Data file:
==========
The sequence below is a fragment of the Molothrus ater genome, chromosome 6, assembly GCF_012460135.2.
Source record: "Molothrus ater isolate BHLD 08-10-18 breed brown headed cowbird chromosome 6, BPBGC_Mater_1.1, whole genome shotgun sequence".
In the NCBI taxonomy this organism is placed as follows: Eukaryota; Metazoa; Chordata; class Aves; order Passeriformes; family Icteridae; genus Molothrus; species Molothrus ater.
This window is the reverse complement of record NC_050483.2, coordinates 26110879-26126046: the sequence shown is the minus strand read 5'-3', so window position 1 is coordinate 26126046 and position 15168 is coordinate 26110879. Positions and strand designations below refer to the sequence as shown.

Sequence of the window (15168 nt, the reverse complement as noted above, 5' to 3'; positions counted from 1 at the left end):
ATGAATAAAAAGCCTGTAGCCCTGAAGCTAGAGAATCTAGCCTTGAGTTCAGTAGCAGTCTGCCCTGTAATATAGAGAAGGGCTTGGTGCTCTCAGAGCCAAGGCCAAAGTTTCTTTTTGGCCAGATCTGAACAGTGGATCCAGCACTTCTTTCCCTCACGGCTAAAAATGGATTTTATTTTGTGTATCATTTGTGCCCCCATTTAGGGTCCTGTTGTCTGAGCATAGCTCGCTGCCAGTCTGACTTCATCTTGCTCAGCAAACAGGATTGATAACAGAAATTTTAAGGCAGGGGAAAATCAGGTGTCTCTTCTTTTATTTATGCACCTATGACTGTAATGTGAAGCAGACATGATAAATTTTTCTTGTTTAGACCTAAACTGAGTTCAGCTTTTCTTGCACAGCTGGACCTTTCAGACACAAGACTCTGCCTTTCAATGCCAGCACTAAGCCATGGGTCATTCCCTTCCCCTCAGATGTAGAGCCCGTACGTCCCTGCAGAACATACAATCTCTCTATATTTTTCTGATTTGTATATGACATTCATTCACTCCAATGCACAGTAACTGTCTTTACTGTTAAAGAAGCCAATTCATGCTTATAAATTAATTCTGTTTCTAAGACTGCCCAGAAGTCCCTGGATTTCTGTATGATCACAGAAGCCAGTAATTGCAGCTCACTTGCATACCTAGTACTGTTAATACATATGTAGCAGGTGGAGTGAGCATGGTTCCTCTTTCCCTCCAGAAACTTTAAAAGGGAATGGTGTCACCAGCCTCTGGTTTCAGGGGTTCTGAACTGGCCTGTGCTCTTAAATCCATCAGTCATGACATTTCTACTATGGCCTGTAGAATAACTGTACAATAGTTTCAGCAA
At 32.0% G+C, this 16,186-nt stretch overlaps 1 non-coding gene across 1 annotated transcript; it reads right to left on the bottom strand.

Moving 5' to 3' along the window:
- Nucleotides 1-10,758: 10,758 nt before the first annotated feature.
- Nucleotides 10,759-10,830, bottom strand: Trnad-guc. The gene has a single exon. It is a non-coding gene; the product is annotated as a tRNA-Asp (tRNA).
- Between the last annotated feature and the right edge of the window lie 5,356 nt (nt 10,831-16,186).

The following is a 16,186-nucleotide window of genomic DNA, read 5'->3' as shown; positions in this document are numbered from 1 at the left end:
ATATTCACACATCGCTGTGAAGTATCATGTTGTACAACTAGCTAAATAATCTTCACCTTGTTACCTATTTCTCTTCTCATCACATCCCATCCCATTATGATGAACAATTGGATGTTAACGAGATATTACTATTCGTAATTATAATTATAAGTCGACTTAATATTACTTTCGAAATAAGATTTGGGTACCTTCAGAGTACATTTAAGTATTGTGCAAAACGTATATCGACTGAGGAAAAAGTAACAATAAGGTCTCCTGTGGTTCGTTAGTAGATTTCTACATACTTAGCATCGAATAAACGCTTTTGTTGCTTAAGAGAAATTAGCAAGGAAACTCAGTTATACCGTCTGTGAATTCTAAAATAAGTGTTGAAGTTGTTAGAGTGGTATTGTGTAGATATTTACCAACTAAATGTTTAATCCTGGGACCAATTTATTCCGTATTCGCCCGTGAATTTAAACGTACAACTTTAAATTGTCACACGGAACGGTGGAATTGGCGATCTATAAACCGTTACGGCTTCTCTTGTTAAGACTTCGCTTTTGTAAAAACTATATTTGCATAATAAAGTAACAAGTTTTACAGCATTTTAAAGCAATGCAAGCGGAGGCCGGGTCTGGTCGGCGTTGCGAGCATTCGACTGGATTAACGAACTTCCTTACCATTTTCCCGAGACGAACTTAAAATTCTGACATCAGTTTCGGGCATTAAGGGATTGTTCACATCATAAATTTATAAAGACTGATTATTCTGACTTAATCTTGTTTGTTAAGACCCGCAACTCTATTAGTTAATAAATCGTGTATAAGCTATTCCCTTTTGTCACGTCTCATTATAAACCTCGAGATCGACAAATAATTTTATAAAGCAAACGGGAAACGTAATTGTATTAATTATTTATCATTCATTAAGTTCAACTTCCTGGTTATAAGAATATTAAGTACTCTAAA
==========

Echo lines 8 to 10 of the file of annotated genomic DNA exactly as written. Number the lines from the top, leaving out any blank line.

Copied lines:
Moving 5' to 3' along the window:
- Nucleotides 1-10,758: 10,758 nt before the first annotated feature.
- Nucleotides 10,759-10,830, bottom strand: Trnad-guc. The gene has a single exon. It is a non-coding gene; the product is annotated as a tRNA-Asp (tRNA).